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Jurassic World

Sci-Fi . Thriller . Science Fiction . Adventure . Action

Twenty-two years after the events of Jurassic Park, Isla Nublar now features a fully functioning dinosaur theme park, Jurassic World, as originally envisioned by John Hammond.

Actors: Judy Greer , Jake Johnson , BD Wong , Ty Simpkins , Nick Robinson , Omar Sy , Vincent D'Onofrio , Irrfan Khan , Bryce Dallas Howard , Chris Pratt
Directors: Colin Trevorrow
Country: USA
Release: 2015-06-12
More Info:
  • Ty Burr

    Jurassic World is a roadworthy retread, a summer blockbuster that has more than its share of absurdities and bald patches but gets by anyway because dinosaurs.

    Boston Globe Full Review
  • Liam Lacey

    Jurassic World never breaks out of its own confines of homage and imitation. The movie ends up as an awkward, ungainly hybrid: large, but inconsequential.

    The Globe and Mail (Toronto) Full Review
  • A.A. Dowd

    Jurassic World, a goofy and fitfully entertaining summer movie, understands and even winks at its place in the pecking order of blockbuster sequels.

    The A.V. Club Full Review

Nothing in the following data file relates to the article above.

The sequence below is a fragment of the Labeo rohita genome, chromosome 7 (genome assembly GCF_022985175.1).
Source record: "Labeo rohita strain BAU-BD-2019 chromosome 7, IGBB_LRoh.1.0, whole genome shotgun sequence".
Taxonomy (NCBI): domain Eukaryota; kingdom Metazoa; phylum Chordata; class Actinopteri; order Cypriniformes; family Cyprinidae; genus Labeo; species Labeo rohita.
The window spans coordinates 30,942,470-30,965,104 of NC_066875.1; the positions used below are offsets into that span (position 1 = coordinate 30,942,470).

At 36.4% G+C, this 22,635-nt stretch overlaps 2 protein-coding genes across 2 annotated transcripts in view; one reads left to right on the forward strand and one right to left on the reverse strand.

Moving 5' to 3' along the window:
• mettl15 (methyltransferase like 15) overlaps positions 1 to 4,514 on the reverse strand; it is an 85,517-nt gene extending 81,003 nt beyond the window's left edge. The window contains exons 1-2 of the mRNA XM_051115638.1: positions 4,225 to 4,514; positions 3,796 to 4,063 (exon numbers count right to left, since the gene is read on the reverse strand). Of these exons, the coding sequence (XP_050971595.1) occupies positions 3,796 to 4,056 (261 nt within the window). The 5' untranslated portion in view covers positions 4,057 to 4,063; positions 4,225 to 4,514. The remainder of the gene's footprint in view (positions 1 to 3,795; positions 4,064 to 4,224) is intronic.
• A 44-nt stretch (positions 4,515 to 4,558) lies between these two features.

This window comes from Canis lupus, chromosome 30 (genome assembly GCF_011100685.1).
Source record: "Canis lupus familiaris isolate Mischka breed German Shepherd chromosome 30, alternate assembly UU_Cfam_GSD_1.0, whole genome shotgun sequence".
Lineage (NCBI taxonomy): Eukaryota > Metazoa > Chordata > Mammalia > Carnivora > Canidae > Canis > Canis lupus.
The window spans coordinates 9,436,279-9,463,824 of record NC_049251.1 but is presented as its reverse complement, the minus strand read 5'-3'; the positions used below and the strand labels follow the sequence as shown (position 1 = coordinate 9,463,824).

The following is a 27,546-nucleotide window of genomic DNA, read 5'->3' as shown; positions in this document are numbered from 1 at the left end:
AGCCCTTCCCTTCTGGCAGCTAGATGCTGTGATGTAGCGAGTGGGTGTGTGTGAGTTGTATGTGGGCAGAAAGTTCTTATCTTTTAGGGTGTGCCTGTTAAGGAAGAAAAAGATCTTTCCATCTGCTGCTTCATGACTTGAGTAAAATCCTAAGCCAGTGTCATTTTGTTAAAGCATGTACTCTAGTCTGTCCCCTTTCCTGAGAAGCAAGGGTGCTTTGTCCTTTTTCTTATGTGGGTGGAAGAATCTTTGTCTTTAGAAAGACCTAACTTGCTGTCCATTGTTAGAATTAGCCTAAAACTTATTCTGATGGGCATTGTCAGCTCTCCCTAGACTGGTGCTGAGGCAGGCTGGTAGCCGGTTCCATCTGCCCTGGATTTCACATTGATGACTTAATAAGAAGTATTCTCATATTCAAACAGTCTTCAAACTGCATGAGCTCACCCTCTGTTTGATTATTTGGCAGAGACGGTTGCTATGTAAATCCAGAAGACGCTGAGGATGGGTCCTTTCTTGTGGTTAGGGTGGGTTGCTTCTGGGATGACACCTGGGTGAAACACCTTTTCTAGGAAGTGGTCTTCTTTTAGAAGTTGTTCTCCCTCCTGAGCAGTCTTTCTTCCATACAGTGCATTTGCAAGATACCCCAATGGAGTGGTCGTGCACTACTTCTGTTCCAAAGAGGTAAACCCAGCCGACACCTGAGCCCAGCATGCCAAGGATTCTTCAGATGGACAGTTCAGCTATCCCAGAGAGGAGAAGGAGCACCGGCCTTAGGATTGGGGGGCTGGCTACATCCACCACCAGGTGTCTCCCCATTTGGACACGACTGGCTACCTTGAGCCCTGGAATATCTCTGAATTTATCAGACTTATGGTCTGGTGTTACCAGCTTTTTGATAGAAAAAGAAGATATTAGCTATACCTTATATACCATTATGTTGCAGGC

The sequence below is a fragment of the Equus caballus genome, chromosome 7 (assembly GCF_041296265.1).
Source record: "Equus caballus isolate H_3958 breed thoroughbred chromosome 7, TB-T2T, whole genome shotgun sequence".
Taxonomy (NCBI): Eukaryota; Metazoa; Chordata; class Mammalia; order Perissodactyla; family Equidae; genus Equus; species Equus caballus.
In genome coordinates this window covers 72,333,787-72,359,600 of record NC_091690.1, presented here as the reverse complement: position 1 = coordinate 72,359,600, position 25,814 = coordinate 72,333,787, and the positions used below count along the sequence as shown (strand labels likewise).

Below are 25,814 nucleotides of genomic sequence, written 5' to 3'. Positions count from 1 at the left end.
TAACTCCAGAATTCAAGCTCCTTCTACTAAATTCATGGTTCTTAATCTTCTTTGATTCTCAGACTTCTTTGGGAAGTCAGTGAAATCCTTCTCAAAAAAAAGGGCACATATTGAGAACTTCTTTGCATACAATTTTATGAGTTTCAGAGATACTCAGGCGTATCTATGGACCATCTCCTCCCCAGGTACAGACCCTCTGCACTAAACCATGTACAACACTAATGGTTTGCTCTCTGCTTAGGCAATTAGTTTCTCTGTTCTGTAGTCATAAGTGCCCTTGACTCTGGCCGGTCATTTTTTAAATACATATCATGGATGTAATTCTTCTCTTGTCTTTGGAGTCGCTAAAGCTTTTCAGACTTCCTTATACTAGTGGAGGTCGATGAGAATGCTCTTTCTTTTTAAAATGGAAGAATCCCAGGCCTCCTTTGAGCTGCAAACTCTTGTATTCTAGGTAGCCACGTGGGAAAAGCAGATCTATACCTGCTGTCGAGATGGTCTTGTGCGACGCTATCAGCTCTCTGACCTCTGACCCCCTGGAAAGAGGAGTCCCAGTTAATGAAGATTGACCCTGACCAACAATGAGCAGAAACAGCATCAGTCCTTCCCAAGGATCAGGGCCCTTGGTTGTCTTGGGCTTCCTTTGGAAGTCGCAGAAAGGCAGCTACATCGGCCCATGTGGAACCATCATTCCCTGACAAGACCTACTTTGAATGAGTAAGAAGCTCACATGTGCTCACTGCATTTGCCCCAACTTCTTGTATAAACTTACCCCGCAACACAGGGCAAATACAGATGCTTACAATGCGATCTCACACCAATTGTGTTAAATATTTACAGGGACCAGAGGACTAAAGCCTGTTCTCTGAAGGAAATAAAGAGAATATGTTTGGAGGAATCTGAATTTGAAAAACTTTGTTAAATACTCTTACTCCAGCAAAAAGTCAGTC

• Peter Rainer

    Trevorrow and his co-screenwriters (Rick Jaffa, Amanda Silver, and Derek Connolly) do bring some nice low-key touches to the thudfest, and action is satisfying, if not galvanizing.

    Christian Science Monitor Full Review
  • Stephanie Zacharek

    Jurassic World is pretty good fun. Especially for a here-today, gone-tomorrow summer blockbuster, the picture is better-crafted than it needs to be: If you ignore some extraneous plot threads, and the stop-the-presses revelation that, in the end, “what really matters is family,” Jurassic World hangs together surprisingly well.

    Village Voice Full Review
  • Dana Stevens

    A whomping good time, if you don’t — and who has time to think when there’s a genetically engineered megadinosaur on the loose?

    Slate Full Review
  • Kenneth Turan

    Despite the best efforts of director Colin Trevorrow, Jurassic World's story of Indominus rex on the loose, while certainly acceptable, doesn't have the same impact as the initial film.

    Los Angeles Times Full Review
  • Matt Zoller Seitz

    It's possible to filter out the irritating aspects and enjoy the movie as a raucous, often brilliantly assembled spectacle. But we shouldn't have to. The fact that we do makes an otherwise hugely impressive sequel feel small-minded. Full Review
  • John Anderson